In May 1943 under her new commander Tazzoli set out for Japanese-occupied territory with a cargo of 165 tons of trade goods. On 17 May contact was lost, and she was pronounced missing. One source suggests Tazzoli was sunk in the Bay of Biscay in attacks by USS Mackenzie,[4] while another suggests she was sunk by aircraft in the Bay of Biscay on 23 May.[5] There is no confirmed explanation for her loss.[1]

Patrol history

Tazzoli conducted ten war patrols over a 30-month period, and made one voyage as a blockade-runner.

War patrols by Enrico Tazzoli[4]
Patrol number Departed Returned  Area of operations Notes
1 30 June 1940 2 July 1940 North Africa  no success
2 30 July 1940 9 Aug 1940 Western Mediterranean failed attempt to pass Straits of Gibraltar
3 2 October 1940 24 October 1940 North Atlantic sank 1 merchant ship; joined BETASOM at Bordeaux
4 13 December 1940 6 January 1941 British Isles  sank 1 merchant ship
5 7 April 1941 23 May 1941 Azores sank 3 merchant ships
6 15 July 1941 11 September 1941 Freetown sank 3 merchant ships
7 7 December 1941 27 December 1941 South Atlantic  rescue mission for crew of raider Atlantis
8 2 February 1942 31 March 1942 Caribbean  Operation Neuland; sank 6 merchant ships
9 18 June 1942 5 September 1942  Caribbean sank 2 merchant ships
10 14 November 1942 2 February 1943 Brazil sank 4 merchant ships
11 16 May 1943 d.n.a  transport mission to Far East lost in transit

Successes

Tazzoli is credited with sinking 18 ships, for a total of 96,650 GRT, making her the highest-scoring Italian submarine after Leonardo da Vinci.

Ships sunk by Enrico Tazzoli[4]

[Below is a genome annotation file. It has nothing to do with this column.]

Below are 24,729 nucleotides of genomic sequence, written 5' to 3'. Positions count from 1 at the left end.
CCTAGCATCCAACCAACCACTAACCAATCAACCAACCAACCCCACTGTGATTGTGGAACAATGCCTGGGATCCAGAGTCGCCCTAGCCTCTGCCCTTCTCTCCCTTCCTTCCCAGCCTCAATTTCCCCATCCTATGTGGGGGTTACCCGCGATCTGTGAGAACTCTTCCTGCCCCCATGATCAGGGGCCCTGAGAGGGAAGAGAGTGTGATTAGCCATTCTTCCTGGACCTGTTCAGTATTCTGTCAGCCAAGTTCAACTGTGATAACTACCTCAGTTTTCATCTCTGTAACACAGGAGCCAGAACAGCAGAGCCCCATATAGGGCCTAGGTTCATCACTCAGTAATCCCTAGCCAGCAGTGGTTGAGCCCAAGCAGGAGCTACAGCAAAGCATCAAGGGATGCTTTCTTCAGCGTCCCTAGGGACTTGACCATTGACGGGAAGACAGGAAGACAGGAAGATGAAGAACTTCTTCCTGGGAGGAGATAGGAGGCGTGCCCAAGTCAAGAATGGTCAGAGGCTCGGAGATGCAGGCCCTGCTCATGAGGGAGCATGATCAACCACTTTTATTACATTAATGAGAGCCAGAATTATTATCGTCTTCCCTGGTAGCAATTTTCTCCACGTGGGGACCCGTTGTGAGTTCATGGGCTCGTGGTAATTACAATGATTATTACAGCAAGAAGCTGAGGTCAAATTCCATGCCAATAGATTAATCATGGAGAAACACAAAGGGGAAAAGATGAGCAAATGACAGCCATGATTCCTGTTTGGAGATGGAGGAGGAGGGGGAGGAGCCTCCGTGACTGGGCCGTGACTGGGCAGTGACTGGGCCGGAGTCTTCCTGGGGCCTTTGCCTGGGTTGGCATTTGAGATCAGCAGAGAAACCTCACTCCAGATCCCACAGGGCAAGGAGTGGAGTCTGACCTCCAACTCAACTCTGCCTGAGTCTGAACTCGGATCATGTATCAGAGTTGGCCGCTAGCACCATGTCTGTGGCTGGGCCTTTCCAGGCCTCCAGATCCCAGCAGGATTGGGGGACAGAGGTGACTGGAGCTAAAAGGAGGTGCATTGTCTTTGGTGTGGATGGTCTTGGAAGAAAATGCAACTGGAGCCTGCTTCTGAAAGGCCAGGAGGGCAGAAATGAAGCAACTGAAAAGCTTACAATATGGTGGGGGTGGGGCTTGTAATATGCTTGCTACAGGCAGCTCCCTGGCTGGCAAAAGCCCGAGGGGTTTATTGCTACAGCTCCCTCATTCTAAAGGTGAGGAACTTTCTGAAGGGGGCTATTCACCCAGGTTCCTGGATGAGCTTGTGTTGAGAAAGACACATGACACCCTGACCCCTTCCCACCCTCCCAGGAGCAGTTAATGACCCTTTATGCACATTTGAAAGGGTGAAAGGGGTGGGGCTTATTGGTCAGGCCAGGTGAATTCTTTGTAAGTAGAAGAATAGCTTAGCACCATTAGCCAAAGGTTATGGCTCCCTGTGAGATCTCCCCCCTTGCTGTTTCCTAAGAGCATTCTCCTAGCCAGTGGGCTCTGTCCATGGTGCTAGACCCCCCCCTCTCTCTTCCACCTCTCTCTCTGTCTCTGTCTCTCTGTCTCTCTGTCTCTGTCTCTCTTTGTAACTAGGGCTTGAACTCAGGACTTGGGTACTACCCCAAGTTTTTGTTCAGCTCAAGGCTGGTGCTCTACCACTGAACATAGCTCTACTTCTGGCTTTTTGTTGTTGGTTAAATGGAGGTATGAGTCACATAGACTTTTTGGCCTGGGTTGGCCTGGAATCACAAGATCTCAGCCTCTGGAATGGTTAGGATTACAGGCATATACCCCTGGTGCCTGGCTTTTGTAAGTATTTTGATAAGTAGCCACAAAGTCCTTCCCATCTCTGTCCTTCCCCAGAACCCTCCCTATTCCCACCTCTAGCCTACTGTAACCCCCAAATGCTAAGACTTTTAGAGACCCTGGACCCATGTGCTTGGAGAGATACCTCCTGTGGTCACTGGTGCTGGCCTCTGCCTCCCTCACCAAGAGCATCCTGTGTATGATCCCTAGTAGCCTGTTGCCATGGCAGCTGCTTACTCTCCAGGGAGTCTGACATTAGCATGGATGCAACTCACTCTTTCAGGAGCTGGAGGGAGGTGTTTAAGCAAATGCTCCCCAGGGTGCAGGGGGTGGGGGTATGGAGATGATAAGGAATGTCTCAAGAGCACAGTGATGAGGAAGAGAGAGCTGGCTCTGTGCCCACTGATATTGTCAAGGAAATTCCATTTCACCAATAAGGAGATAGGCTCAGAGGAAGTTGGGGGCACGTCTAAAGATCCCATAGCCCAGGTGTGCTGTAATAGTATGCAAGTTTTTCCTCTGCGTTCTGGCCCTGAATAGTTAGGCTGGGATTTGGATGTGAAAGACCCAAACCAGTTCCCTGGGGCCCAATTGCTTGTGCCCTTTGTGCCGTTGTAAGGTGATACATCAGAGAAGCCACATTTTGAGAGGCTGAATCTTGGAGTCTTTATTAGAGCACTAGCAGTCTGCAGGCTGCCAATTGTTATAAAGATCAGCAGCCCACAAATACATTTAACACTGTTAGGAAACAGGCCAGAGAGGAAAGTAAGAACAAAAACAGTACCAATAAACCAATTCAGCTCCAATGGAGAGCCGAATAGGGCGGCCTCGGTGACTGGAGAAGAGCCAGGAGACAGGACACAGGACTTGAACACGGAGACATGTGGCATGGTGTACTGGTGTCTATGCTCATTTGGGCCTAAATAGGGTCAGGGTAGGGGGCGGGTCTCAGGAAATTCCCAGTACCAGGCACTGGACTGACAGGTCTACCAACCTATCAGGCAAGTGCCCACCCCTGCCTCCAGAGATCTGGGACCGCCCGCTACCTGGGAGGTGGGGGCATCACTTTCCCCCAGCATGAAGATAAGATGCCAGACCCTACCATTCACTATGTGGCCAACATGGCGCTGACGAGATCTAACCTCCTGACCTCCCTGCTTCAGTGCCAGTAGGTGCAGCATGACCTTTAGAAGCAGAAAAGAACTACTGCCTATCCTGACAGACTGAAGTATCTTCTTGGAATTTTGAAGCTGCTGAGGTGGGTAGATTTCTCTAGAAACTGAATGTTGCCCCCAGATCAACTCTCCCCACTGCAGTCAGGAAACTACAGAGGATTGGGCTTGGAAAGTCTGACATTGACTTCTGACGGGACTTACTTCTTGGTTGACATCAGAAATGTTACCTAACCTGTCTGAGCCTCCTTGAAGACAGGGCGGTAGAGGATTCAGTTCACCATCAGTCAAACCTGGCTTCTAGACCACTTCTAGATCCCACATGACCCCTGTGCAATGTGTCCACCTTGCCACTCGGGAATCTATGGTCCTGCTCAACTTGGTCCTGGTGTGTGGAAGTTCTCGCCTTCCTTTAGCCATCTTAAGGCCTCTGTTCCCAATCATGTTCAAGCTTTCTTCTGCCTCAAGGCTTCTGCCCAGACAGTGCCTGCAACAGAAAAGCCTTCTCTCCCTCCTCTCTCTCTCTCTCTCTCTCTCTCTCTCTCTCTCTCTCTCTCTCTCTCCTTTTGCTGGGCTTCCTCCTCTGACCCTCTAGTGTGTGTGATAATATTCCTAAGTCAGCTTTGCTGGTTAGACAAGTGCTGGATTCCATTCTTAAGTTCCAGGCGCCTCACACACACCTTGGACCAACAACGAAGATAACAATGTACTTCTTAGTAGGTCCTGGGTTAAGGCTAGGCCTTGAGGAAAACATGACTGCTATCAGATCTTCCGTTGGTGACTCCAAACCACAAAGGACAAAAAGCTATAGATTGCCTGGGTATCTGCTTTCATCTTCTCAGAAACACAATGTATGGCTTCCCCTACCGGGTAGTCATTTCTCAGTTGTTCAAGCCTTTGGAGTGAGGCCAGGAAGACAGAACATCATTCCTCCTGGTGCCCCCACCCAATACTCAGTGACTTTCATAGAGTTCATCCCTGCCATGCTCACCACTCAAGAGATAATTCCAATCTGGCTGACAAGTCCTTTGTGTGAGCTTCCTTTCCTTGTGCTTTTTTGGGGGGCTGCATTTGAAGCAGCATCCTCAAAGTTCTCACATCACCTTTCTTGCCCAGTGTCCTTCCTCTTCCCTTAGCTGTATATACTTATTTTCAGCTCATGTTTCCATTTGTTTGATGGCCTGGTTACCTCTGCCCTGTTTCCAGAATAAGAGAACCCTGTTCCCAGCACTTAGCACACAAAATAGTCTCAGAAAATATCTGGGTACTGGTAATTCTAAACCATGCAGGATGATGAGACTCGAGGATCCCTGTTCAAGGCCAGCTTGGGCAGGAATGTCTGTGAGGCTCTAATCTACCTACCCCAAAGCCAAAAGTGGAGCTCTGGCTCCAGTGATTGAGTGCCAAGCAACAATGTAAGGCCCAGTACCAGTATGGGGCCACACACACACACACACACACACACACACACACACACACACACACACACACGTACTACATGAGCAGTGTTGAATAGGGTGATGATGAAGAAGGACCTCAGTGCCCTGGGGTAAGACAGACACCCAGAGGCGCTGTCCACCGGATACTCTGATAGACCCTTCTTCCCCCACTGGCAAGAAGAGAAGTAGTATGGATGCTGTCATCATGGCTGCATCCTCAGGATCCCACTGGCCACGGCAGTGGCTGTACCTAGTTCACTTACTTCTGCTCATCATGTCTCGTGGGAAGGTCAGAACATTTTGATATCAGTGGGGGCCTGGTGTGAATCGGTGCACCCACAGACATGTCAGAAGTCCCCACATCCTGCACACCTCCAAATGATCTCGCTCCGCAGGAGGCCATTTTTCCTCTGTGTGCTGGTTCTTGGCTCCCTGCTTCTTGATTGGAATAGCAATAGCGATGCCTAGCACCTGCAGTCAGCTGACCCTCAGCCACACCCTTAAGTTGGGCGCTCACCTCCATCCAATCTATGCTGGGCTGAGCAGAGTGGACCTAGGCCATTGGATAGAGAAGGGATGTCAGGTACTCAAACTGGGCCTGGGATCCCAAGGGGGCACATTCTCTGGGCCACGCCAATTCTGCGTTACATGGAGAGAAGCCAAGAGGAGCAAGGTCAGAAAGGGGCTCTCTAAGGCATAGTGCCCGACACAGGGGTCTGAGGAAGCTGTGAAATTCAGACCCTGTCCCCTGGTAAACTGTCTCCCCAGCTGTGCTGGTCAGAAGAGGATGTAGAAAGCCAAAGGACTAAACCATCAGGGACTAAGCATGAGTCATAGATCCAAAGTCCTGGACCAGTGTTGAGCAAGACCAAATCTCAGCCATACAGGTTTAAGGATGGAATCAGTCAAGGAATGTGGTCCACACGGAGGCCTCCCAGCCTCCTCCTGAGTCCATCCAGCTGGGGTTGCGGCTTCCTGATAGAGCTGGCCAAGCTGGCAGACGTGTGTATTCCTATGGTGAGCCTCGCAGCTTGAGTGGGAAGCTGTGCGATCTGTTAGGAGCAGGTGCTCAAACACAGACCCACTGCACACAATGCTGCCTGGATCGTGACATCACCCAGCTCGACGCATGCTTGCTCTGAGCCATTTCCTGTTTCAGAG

Patrol Date Ship Flag Tonnage (GRT) Notes
3rd 12 October 1940 Orao  Yugoslavia 5,135 Freighter shelled then torpedoed while radioing; 2 killed
4th 27 December 1940 Ardanbahn  United Kingdom 4,980 No survivors from freighter of unescorted Convoy OB 263
5th 15 April 1941 Aurillac  United Kingdom 4,248 Freighter, 1 killed
5th 7 May 1941 Fernlane  Norway 4,310 Freighter with ammunition cargo, no casualties
5th 10 May 1941 Alfred Olsen  Norway 8,817 Tanker, no casualties
6th 19 August 1941 Sildra  Norway 7,313 Tanker, no casualties
8th 6 March 1942 Astrea  Netherlands 1,406 Freighter, no casualties
8th 6 March 1942 Tonsbergfjord  Norway 3,156 Freighter; 1 killed
8th 8 March 1942 Montevideo  Uruguay 5,785 Freighter; 14 killed
8th 10 March 1942 Cygnet  Greece 3,628 Freighter; no casualties
8th 13 March 1942 Daytonian  United Kingdom 6,434 Freighter; 1 killed
8th 15 March 1942 Athelqueen  United Kingdom 8,780 Tanker; 3 killed
9th 2 August 1942 Kastor  Greece 5,497 Freighter; 4 killed
9th 6 August 1942 Havsten  Norway 6,161 Tanker; 2 killed
10th 12 December 1942 Empire Hawk  United Kingdom 5,032 Freighter, no casualties
10th 12 December 1942 Ombillin  Netherlands 5,658 Freighter, no casualties
10th 21 December 1942 Queen City  United Kingdom 4,814 Freighter, 6 killed
10th 25 December 1942 Doña Aurora  United States 5,011 Freighter, 7 killed
Total: 96,165

Notes

  1. ^ a b c d Conway p305
  2. ^ Blair p408
  3. ^ Blair p508
  4. ^ a b c d "Regia Marina Italiana". Cristiano D'Adamo. Retrieved 2012-07-31.
  5. ^ Brice pp.131–133

References

  • Blair, C : Hitler’s U-Boat War Vol I (1996) ISBN 0-304-35260-8
  • Brice, M : Axis Blockade Runners of World War II Naval Institute Press (1981) ISBN 0-87021-908-1
  • Frank, Willard C., Jr. (1989). "Question 12/88". Warship International. XXVI (1): 95–97. ISSN 0043-0374.
  • Gardner, R: Chesnau, R: Conway's All the World's Fighting Ships 1922–1946 (1980) ISBN 0-85177-146-7